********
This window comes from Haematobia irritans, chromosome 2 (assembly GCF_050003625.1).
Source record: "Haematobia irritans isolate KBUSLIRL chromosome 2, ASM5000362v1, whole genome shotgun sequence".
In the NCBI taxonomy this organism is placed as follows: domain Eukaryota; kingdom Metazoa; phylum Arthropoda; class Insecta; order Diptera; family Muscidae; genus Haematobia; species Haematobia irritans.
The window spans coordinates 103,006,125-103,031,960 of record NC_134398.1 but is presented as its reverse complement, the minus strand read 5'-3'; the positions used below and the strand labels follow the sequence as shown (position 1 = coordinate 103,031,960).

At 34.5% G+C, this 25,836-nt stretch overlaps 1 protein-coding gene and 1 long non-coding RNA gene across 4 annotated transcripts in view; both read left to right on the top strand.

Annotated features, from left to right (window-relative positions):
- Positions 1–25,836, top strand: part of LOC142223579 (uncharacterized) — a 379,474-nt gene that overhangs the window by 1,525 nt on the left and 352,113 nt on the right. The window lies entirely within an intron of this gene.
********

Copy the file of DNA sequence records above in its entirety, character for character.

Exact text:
This window comes from Haematobia irritans, chromosome 2 (assembly GCF_050003625.1).
Source record: "Haematobia irritans isolate KBUSLIRL chromosome 2, ASM5000362v1, whole genome shotgun sequence".
In the NCBI taxonomy this organism is placed as follows: domain Eukaryota; kingdom Metazoa; phylum Arthropoda; class Insecta; order Diptera; family Muscidae; genus Haematobia; species Haematobia irritans.
The window spans coordinates 103,006,125-103,031,960 of record NC_134398.1 but is presented as its reverse complement, the minus strand read 5'-3'; the positions used below and the strand labels follow the sequence as shown (position 1 = coordinate 103,031,960).

At 34.5% G+C, this 25,836-nt stretch overlaps 1 protein-coding gene and 1 long non-coding RNA gene across 4 annotated transcripts in view; both read left to right on the top strand.

Annotated features, from left to right (window-relative positions):
- Positions 1–25,836, top strand: part of LOC142223579 (uncharacterized) — a 379,474-nt gene that overhangs the window by 1,525 nt on the left and 352,113 nt on the right. The window lies entirely within an intron of this gene.